#weneedoneanother | nat’l adoption month: adoptive parent story 4

Excited to introduce you to Stephanie. I met her this past year at the Created for Care retreat when she told me I was a theologian after one of my sessions. And even though I consistently deny that title, she consistently encourages me to embrace it. And then we laugh. Stephanie is not only a woman with a deep heart for her family, but also for Jesus – leaning into him as she listens to his voice of grace and love. I appreciate the mile marker she’s at in her (and her daughter’s) story, and how it stands “incomplete” and with tension, because that is where so many of us live – without resolve, without the neatly tied bow. But…the story isn’t over yet.

SIDE NOTE: Stephanie was our Disney Vacation Planner extraordinaire last week! I am SO grateful for all of her guiding and prodding and encouraging and planning and checking in and strategizing with the man of the house. She was FOR us – in ways that brought not only joy to our family, but joy and redemption to her story.

Lean in and listen to her story…

“The Lonely” by Stephanie Miller

Our daughter, 3 ½ years old, adopted at 11 months from Taiwan, has a powerhouse memory.  Seriously. She can remember things that happened months ago, what she was wearing, who was there, and what she had to eat. As first time parents, we have wondered if this was “normal,” but have since chalked it up to our child being a genius {of course}. Sometimes, we go for weeks without talking about something and then, out of the blue, she brings it up again. Her little mind is always hard at work. So, on the day her gymnastics instructor told me that at prayer time before class, our daughter asked to pray for her brother to come to her house, I was floored.

Like many adoptive parents these days, we read books, attended conferences, and have tried to stay well-educated on attachment, the importance of our child’s story before they joined our family, and awareness of the issues that may come into play as she grows up. But as a mom, I’ve found myself ill prepared for the loneliness that our daughter is facing. She is our only child, and we have not felt the need to adopt again. We have not ruled it out, but she is to the age that I see her wonder at her friends who have siblings and mothers of her friends having babies.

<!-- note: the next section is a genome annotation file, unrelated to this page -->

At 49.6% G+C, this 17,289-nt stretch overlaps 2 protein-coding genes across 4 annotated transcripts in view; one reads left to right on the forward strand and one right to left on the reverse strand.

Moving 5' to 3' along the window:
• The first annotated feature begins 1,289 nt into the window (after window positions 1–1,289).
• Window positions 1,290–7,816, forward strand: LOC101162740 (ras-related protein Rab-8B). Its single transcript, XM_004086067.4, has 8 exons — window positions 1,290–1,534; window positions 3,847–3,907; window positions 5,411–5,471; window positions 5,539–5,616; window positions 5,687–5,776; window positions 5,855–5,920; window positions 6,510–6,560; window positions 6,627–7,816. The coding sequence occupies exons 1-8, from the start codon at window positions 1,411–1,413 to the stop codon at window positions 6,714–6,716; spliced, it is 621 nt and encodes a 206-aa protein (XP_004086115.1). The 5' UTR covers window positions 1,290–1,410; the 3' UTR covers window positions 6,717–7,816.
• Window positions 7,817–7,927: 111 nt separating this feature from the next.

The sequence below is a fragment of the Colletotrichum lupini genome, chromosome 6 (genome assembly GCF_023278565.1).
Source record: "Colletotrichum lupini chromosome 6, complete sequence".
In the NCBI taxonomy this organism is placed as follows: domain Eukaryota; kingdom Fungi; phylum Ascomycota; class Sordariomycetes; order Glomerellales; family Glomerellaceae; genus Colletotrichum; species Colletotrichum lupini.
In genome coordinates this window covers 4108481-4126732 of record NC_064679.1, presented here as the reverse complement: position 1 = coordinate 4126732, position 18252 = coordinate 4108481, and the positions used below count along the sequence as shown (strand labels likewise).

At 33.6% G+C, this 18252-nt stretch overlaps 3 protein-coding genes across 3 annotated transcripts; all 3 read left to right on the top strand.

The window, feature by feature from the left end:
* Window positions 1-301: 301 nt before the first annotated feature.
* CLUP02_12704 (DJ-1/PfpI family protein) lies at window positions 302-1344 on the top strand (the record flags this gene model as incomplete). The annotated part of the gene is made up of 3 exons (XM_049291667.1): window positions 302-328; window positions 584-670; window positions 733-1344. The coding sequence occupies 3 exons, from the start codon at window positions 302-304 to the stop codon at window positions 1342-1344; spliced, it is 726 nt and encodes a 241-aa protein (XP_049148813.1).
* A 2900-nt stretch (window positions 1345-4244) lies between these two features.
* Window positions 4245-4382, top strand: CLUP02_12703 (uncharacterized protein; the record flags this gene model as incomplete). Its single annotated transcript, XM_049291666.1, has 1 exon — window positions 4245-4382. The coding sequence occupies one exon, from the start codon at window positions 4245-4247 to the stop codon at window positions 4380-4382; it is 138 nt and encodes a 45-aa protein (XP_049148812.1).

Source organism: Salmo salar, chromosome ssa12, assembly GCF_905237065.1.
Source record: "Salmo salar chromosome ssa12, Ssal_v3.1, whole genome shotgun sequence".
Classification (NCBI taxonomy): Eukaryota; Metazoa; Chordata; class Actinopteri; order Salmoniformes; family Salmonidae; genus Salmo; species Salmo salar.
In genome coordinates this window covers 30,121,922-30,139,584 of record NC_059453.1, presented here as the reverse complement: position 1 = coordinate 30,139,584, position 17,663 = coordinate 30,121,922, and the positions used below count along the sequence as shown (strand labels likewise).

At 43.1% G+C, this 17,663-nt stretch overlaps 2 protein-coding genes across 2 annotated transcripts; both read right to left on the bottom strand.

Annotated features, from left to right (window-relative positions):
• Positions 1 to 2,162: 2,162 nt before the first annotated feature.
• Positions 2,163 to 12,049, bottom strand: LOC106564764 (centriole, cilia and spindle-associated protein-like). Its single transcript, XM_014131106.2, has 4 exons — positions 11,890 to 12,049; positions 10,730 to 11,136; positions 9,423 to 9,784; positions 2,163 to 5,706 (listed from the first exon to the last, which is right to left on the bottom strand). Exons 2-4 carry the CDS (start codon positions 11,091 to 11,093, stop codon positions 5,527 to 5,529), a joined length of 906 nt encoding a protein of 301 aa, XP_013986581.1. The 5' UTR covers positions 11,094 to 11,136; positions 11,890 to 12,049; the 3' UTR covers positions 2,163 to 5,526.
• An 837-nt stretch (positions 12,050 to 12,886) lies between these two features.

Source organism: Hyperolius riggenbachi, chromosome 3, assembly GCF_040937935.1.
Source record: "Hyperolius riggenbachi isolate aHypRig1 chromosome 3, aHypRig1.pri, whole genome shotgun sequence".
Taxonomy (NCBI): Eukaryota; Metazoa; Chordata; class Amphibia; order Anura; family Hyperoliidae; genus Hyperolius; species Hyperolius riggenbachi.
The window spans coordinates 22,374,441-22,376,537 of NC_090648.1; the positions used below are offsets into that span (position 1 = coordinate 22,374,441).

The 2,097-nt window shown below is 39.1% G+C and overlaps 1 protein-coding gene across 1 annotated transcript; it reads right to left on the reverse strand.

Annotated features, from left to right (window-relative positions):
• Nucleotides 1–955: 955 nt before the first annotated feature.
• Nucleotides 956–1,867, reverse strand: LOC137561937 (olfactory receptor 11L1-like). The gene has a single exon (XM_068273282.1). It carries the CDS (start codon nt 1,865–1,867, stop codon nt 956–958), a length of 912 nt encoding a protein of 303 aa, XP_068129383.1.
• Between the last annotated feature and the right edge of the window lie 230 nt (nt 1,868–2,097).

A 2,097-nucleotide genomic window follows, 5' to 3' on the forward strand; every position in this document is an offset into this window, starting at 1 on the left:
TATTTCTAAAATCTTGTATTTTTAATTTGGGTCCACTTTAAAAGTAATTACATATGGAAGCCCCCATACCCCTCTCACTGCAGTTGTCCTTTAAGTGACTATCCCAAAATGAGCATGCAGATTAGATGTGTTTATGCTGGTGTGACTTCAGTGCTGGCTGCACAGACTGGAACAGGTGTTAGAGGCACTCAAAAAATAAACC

The complication is that really, she’s NOT an only child. She has a half brother back in Taiwan. We have a picture of him that hangs in the playroom, right next to the picture of our daughter being held by her birth mother. He was not adoptable, but we decided early on that we wanted her to always know that he exists. We talk about adoption, we explain it as best we can for her 3 ½ year old brain, and we talk lovingly about her birth mother and her brother. We pray for them as a family. And when we do, I can’t help but see the sadness behind her eyes. So when she asked the gymnastics instructor to pray for him to come to our house, my heart broke.

Over the next few days, Jesus began to whisper to me. I kept hearing, “I gave you each other.”  You see, I lost my only sibling in 1999 to cancer. And loneliness – deep longing loneliness – is something I live with every day. Much time has passed since we lost my sister, and I have found happiness in my life. But the reality of having a sibling and not being able to be with them is something my daughter and I have in common. It is a different kind of loss. She has never met her brother, and in the future, that might become a possibility. But because we’ve chosen to be honest with her and she knows he exists, she will probably always wonder about him and miss his presence in her life. There really is no “how to” book for parenting. We make decisions, hopefully through prayer and seeking wisdom, and then we watch how those decisions play out. I’ve wondered if we’ve been too honest too soon.

Sometimes, I look at her playing alone or reading a book, and it’s very difficult for me to allow her to continue to be alone. My husband, in his wisdom, said, “Let her learn to play on her own for a while. She’ll be ok.” And she will be. I will be, too. We are together as a family and it’s good. God gave us each other to help us heal. We need each other, not to always “fix” the problems, but to walk together toward the One who can restore us, in spite of our brokenness and our lonely hearts. And because I have experienced the pain of being separated from a sibling and wondering what life would be like if she had been here with me and longing for her, I am better equipped to sit with my daughter in those moments that are surely coming for her. God is so wise.

My daughter, Amber Joy, is named for my sister, Amber. She has put that together in her head and when we talk about Amber living in Heaven with Jesus, she always adds, “and my brother lives in Taiwan.”

We’re not sure where this journey will lead or if we always get it right in our explanations to our {very curious and verbal} three-year-old, but we’re doing our best and we’re trusting that the God who sets the lonely in families is working all things together for our good.

Psalm 68:6a “God sets the lonely in families…”

Stephanie Miller and her husband, Justin, live with their daughter Amber Joy in Murfreesboro, TN. Stephanie is a stay-at-home mom and works as a hospital chaplain part-time. She is currently seeking ordination in the Church of the Nazarene. Stephanie is learning about contentment in the every day and what it means to hunger and thirst for God. Some common themes for Stephanie include security vs. adventure, self-confidence vs. being puffed up, and the unconditional grace of God vs. striving for holiness. In the rare occurrence of free time, she enjoys blogging, movies, hiking, and getaways to the mountains. You can follow her on her blog and Instagram at “millerplusone.”



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